"It wasn't a thing. It was a baby. A beautiful little boy. They called him Ben." Her voice softened as she remembered the feel of that small, that had kick-started her determination to change the rut into which she had comfortably sunk. Grace, two years older than her, had been so bliss-fully happy. Next to her, Rose had had an ugly vision of her own life and its sad limitations and she hadn't cared for what she had glimpsed. In two years' time she would be twenty-eight, the same age as her sister, but would she be cradling a newborn infant with a loving husband by her side if she continued doing what she was doingworking flat out for a man who didn't have a clue she existed aside from her role as his capable sec-retary? Or would she be the eternal career girl who spent her life improving her house and bet-tering her lifestyle with nothing to show for it in the end? Well, nothing worth having, anyway. A certain wistfulness crept into her voice as she told him about her experiences in Australia. Grace's husband, Tom, was an orthopaedic surgeon and had needed his nights to be free of interruption so that he could get enough sleep to enable him to operate safely. Hence, Rose's input had been more than just a luxury. She had done her fair share of waking up during the nights, settling the baby back to sleep after his feed, but she had enjoyed every minute of it.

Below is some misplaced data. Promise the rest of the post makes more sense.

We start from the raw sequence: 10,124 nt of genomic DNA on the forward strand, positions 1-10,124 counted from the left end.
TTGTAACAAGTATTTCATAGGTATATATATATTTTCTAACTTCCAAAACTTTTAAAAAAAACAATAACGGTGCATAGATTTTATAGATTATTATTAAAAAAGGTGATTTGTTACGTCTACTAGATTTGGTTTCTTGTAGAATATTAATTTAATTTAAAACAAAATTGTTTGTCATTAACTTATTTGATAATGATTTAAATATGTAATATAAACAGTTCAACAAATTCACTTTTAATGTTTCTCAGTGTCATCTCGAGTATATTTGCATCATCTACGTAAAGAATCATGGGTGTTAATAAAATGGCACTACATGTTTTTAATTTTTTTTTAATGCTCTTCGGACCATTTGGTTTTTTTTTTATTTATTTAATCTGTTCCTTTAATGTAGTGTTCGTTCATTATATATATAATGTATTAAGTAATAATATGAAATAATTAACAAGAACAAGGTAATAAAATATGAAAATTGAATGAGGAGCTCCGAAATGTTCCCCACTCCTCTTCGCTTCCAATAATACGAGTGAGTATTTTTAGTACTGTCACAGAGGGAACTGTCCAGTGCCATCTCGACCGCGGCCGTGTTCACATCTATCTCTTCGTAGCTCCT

Gabriel was hardly listening to her spiel about the baby. Babies would doubtless eventually come for himhe was, after all, half Italianbut for the moment he couldn't care less about the antics of some undersized human being on the other side of the world.